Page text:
Using valved respirators to prevent the spread of COVID-19 has been discouraged due to concerns that valves do not effectively filter particles from exhaled air, but few studies actually have looked at this. Now, researchers report in Environmental Science & Technology Letters on their performance.
Three technologies developed by researchers at Oak Ridge National Laboratory have won National Technology Transfer Awards from the Federal Laboratory Consortium. The annual FLC Awards recognize significant accomplishments in transferring federal laboratory technologies to the marketplace.
Matthew Staymates, fluid dynamicist at the National Institute of Standards and Technology, is studying different mask types to determine which are the most effective at reducing disease transmission. In Physics of Fluids, he describes exploring the basic flow dynamics of N95 masks with or without exhalation valves. To do this, he generates stunning video from his schlieren imaging, a method to visualize the fluid flow away from the surface of an object, and light scattering.
Dermatology researchers at Henry Ford Health System, in collaboration with a team at the University of Michigan, have demonstrated that certain N95 respirators tainted with COVID-19 can be effectively and safely decontaminated for reuse using ultraviolet-C light (UV-C), a method commonly utilized for treating rare skin diseases.
Researchers say the outside and inside of the facemasks were decontaminated in a prototype phototherapy unit that dispenses a UV-C dosing level high enough to effectively kill the virus in less than two minutes while still preserving the facemask’s breathability, fit and overall integrity.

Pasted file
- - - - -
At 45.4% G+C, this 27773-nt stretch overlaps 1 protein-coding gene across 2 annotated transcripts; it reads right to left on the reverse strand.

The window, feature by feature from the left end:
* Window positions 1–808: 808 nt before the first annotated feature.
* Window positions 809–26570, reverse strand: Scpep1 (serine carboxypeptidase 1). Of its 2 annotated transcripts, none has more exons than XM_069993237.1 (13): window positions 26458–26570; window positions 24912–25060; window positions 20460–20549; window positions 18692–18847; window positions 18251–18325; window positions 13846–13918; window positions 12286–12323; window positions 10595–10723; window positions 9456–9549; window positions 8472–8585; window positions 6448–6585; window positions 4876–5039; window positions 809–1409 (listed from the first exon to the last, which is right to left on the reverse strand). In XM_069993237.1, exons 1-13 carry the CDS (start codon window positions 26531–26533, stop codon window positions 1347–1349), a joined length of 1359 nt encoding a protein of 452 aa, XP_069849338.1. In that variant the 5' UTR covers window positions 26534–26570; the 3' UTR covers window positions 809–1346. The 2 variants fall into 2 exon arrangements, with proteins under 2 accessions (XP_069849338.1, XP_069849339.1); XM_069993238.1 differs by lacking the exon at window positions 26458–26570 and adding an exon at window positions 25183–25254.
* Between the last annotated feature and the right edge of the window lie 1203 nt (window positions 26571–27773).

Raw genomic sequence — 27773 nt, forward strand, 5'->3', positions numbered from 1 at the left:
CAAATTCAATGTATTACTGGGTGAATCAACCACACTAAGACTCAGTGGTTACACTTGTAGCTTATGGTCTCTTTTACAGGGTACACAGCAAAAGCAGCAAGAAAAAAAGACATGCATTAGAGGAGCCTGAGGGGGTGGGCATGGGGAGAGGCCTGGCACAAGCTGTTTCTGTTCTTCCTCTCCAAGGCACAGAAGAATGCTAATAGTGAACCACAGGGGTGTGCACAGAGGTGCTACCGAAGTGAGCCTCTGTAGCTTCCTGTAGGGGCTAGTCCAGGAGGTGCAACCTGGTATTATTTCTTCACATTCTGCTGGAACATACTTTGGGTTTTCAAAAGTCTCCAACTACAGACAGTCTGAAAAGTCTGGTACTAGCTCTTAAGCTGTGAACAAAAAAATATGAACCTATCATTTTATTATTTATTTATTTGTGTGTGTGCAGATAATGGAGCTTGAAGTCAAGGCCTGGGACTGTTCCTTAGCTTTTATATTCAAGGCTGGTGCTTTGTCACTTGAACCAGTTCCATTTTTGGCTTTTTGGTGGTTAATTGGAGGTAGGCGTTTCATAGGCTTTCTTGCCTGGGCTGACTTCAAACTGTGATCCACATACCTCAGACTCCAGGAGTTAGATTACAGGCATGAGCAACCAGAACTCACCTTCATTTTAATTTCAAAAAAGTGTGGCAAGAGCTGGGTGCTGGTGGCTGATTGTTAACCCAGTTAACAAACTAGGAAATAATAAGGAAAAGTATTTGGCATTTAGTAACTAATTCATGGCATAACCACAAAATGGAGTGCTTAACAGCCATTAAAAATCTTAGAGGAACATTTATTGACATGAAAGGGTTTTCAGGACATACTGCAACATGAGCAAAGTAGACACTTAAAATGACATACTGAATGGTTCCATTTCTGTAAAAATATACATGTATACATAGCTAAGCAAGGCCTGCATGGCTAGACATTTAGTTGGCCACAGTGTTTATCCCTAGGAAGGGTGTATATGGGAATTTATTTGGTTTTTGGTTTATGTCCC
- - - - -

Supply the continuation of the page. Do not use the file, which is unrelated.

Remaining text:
Infection prevention experts at the UNC Medical Center set out to gather evidence on the fitted filtration efficiency of dozens of different types of masks and mask modifications, including masks sterilized for reuse, expired masks, novel masks sourced from domestic and overseas sources, and homemade masks.
A media comprised of a sandwich of materials, tested by Sandia National Laboratories, is being manufactured into N95-like respirators that could be used in local medical facilities. The project originated from the urgent need for personal protective equipment when the COVID-19 outbreak began.
Sandia National Laboratories is teaming with local hospitals and medical device manufacturers to increase the availability of respirator masks for health care workers.
The idea of UV sterilization is not a new one, but little or no scientific data about its potency against COVID-19 have been collected, until now. Thanks to a one-year, $182,728 grant from the National Science Foundation, researchers at Binghamton University, State University of New York are beginning to test UV’s effectiveness.
LLNL researchers are studying ways to safely and rapidly remove viral threats from N95 respirators, without compromising the device’s fit and its ability to filter airborne particles, so they can be re-used.